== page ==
In the human body, the subdeltoid is the muscle that is located beneath the deltoid muscle. It stretches across the shoulder joint and is attached to the collarbone and long bone of the upper arm. It assists in the movement and rotation of the shoulder joint.
This muscle is a part of the overall deltoid muscle group, which is also known as the common shoulder muscle. It forms the rounded shape of the shoulder, stretching from the top of the shoulder joint to cover the upper arm. It is so named due to its resemblance to the Greek letter delta, which is triangular in shape.
When pain occurs in the shoulder, it is typically located in or related to the subdeltoid. The shoulder joint and muscle configuration experiences more friction in daily movement than almost any other joint and muscle group in the human body. Pain in the shoulder related to the subdeltoid is typically treated by a physical therapist.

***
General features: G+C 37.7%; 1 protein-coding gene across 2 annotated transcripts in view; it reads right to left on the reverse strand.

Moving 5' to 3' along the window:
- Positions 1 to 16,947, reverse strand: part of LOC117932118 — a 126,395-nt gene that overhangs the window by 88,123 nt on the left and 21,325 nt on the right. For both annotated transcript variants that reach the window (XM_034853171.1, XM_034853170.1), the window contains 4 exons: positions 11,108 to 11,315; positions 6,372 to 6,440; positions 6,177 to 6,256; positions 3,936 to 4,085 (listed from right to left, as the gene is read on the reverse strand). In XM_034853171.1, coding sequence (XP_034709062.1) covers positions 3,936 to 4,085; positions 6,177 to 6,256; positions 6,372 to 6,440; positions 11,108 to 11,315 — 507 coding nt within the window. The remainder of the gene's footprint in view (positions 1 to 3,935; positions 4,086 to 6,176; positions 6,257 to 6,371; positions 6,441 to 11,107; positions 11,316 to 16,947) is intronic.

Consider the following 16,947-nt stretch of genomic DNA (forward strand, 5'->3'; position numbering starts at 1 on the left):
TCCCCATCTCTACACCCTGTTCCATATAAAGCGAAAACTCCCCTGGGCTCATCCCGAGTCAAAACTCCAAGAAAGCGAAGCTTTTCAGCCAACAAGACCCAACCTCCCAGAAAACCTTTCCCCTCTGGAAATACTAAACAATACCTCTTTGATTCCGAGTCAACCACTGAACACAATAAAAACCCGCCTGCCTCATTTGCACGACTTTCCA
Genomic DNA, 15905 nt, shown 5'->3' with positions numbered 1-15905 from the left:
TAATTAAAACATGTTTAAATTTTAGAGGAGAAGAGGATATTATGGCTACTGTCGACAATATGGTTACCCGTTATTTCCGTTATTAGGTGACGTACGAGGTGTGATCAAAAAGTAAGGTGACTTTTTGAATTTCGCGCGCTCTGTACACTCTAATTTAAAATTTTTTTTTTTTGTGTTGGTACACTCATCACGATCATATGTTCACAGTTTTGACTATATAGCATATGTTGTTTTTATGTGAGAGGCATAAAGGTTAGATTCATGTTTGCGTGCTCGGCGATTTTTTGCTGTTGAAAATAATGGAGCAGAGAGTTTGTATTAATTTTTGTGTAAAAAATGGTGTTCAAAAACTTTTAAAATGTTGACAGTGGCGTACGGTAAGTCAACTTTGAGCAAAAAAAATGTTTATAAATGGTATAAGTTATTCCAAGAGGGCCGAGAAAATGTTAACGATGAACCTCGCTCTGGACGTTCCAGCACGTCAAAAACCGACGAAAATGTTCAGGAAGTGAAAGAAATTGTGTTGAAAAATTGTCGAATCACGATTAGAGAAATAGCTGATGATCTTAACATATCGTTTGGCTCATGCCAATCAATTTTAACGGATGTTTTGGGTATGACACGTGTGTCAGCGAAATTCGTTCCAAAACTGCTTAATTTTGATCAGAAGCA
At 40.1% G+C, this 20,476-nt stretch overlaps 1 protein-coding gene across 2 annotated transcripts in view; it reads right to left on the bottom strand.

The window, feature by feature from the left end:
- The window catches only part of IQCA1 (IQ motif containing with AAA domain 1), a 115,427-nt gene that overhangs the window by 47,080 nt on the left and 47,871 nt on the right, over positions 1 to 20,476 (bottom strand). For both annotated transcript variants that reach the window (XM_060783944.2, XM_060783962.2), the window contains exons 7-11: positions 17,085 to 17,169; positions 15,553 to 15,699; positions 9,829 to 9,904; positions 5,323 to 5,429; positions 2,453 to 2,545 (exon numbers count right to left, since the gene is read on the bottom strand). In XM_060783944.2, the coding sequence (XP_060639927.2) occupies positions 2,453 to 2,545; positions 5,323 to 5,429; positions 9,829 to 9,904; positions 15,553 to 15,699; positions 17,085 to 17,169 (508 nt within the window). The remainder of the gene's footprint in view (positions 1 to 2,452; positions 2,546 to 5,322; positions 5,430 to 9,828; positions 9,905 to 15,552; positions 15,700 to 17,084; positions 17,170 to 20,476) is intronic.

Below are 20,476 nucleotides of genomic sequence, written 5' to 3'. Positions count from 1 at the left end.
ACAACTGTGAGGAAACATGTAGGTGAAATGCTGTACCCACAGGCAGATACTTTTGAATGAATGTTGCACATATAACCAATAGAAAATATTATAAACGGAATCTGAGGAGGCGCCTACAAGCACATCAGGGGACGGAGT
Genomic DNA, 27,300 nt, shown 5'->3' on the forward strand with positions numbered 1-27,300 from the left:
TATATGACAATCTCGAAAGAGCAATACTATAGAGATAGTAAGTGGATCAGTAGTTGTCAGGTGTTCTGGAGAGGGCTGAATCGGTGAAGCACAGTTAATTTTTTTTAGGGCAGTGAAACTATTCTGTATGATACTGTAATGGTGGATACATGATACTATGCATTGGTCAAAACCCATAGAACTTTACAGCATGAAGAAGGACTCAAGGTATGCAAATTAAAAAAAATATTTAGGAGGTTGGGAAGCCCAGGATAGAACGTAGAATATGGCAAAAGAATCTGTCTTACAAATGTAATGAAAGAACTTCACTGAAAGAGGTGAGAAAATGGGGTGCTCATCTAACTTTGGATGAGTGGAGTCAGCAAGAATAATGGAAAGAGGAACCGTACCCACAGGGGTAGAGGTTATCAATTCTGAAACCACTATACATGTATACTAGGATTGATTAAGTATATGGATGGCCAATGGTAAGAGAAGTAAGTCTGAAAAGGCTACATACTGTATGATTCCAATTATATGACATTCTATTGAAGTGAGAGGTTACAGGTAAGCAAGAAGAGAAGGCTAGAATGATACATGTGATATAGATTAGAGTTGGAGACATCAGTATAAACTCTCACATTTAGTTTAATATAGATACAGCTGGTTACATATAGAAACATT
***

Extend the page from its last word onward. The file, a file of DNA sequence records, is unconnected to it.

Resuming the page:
A bursa is a fluid-filled sac located in certain tissues with an increased potential for friction. Due to the high volume of movement in which the shoulder engages, the subdeltoid contains the subdeltoid bursa. This is located directly between the deltoid and the shoulder joint. Another, the subacromial bursa, lies beneath the acromion, the bony, peak-like projection of the shoulder, and extends between the deltoid and the humorous.
Bursitis is a joint disease in which the bursa sac becomes inflamed and irritated. Subdeltoid bursitis is the most common type. Therefore, most shoulder pain involving the subdeltoid is caused by bursitis.
There are a wide variety of treatments for bursitis. The most common is the injection of an anesthetic directly into the shoulder. Typically, two to four such injections sufficiently relive bursitis pain, and allow patients to return to normal activities.
For sufferers of this condition, pain occurs in the shoulder depending on the direction and type of movement of the shoulder joint. Forward and backward lateral movements typically generate different types of pain. Each movement is caused by a separate muscle, whether utilizing the subdeltoid, the deltoid, or the acromion. These differences can help doctors to diagnose which area of the shoulder is causing the pain. They may then more accurately direct treatment, and relieve the patient's suffering.